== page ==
In two previous posts, I started counting down the top five wine experiences from my recent trip to Italy. The trip was not focused on wine – I only visited one winery – but it did include a number of unexpected and delightful wine-related encounters that might not have happened on a highly-researched wine-centric itinerary.
The top two experiences on my list sit firmly in that category.
2. Learning, Laughing, Tasting
A few doors down from our hotel in Siena, I noticed a small storefront window with a sign that read, “Tuscan Wine School.”
I swear I had no idea it was there when I booked the hotel, but of course I went online to check it out. Turns out, it’s a small business that caters to foreigners who want to learn about the area’s wine and food.
I signed up for the “Tuscan Classics” wine class. Nobody else had registered that day, so what I got, through happy accident, was a one-on-one tutoring session with sommelier Riikka-Sofia Liukkonen.
We tasted through eight wines, comparing notes about wine culture in Italy and the U.S. along the way. I peppered Sofia with questions about the often baffling Italian wine classification system and the country’s web of regulations and plethora of grape varietals. She was extraordinarily generous with her time and knowledge. Before I knew it, the two-hour class had stretched to three.
As I left, she gave me a few Siena restaurant recommendations, I told her about the wine list at Berns Steakhouse in Tampa, should she ever come to Florida, and we promised to keep in touch. I came away having made a new wine friend … and feeling like I was finally beginning to truly understand Italian wine.
1. The Joy of a Winemaker
My Number One wine experience in Italy took place, not at a famous winery or an upscale wine bar, but in an unassuming courtyard in a largely-undiscovered Medieval village drinking a wine with no name.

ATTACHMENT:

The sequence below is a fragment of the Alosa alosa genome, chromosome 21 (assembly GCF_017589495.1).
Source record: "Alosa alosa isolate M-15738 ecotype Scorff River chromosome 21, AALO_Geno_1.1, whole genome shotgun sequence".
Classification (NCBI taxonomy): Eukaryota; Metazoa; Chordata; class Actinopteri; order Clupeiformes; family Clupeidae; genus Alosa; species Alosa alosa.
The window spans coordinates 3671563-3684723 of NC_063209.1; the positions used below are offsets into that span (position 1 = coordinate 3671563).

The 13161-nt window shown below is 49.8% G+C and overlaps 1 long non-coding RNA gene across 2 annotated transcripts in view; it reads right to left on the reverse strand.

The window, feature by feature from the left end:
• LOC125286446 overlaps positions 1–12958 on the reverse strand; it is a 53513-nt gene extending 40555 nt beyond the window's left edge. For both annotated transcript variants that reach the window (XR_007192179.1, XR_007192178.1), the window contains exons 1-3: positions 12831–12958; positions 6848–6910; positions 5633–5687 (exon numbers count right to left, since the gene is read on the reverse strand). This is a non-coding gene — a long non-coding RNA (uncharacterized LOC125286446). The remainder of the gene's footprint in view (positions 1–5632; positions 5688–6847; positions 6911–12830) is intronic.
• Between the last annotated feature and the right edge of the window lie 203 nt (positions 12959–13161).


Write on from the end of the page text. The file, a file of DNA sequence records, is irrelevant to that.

It was our first afternoon in Tuscany, and we’d just arrived in the small town of Certaldo. We dropped our bags at our hotel inside an old castle and headed out to explore the cobbled streets of the ancient hilltop village.
A small courtyard off the main street beckoned to us. A few white garden tables were scattered around, surrounded by potted plants and herbs. Bright pink flowers framed an arched stone doorway.
Inside, we found shelves laden with homemade jams and spreads and a display case with bowls of fried squash blossoms, panzanella, and other prepared foods. Perched on top of the case were three bottles with a sign that read “Our Family Wine.”
I started chatting with the friendly young woman behind the case about her family’s cooking school and about their vineyards a few kilometers away. When I mentioned I wrote a wine blog, she rushed off to find her brother-in-law, the winemaker.
The young and charming Luca Leto came out into the courtyard and sat with us for a long time, talking about his family’s winemaking history as I sipped his wines. This Facebook post I wrote a couple of hours later says it all:
My first day in Tuscany since I fell in love with wine, and my heart is full. There will be many photos of amazing views and maybe amazing wines, but this one captures what I love about wine.
This is third-generation winemaker Luca Leto and his sister-in-law and self-described “head taster” Antonella. I found them tucked away in a little courtyard in Certaldo Alto, not far from Siena. Lucca’s grandfather once made wine in Montalcino, before it was famous for Brunello. When the family moved to the Certaldo area, they moved the rootstock with them. The wine he makes now can’t legally be described as Brunello, nor is that the style he’s going for. He wants to make Chianti as it was originally made – an easy-drinking, unpretentious wine that farmers made for themselves and their families. Lucca’s wine doesn’t even have a name, but it is very good – I had his Chianti and his 100% sangiovese rosato.
But what most impressed me was the enthusiasm and passion of this young guy, who could be living the fast life in Florence or Milan but who instead studied viticulture from the age of 14 and chose the life and art of his father, mother, and grandfather. You don’t see that every day.
As Luca and I were talking about the blend of grapes in his Chianti, he told me excitedly that he’s just started experimenting with single-varietal colorino.
His first batch is in barrel right now, he said. I would have to come back next year and try it.
Luca, I might just have to make that happen.
Grazie mille and Salute.